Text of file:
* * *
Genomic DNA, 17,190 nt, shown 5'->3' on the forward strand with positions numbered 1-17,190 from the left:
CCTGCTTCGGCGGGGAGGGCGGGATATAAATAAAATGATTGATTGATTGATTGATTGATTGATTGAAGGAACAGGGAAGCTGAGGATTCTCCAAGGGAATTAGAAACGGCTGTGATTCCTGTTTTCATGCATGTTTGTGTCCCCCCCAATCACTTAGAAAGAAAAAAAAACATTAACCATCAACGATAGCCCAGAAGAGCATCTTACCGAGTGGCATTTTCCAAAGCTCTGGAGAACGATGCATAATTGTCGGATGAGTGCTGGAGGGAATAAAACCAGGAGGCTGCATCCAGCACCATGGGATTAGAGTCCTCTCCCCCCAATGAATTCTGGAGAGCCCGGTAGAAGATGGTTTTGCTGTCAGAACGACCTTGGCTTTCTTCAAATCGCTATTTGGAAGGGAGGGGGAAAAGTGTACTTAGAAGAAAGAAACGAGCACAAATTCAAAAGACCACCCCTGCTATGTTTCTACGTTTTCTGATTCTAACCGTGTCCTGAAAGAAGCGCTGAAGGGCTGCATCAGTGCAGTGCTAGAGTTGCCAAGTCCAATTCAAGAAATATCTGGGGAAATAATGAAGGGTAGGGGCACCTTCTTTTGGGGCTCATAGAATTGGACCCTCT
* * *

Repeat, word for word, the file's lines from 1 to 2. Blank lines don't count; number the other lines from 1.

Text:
Genomic DNA, 17,190 nt, shown 5'->3' on the forward strand with positions numbered 1-17,190 from the left:
CCTGCTTCGGCGGGGAGGGCGGGATATAAATAAAATGATTGATTGATTGATTGATTGATTGATTGAAGGAACAGGGAAGCTGAGGATTCTCCAAGGGAATTAGAAACGGCTGTGATTCCTGTTTTCATGCATGTTTGTGTCCCCCCCAATCACTTAGAAAGAAAAAAAAACATTAACCATCAACGATAGCCCAGAAGAGCATCTTACCGAGTGGCATTTTCCAAAGCTCTGGAGAACGATGCATAATTGTCGGATGAGTGCTGGAGGGAATAAAACCAGGAGGCTGCATCCAGCACCATGGGATTAGAGTCCTCTCCCCCCAATGAATTCTGGAGAGCCCGGTAGAAGATGGTTTTGCTGTCAGAACGACCTTGGCTTTCTTCAAATCGCTATTTGGAAGGGAGGGGGAAAAGTGTACTTAGAAGAAAGAAACGAGCACAAATTCAAAAGACCACCCCTGCTATGTTTCTACGTTTTCTGATTCTAACCGTGTCCTGAAAGAAGCGCTGAAGGGCTGCATCAGTGCAGTGCTAGAGTTGCCAAGTCCAATTCAAGAAATATCTGGGGAAATAATGAAGGGTAGGGGCACCTTCTTTTGGGGCTCATAGAATTGGACCCTCT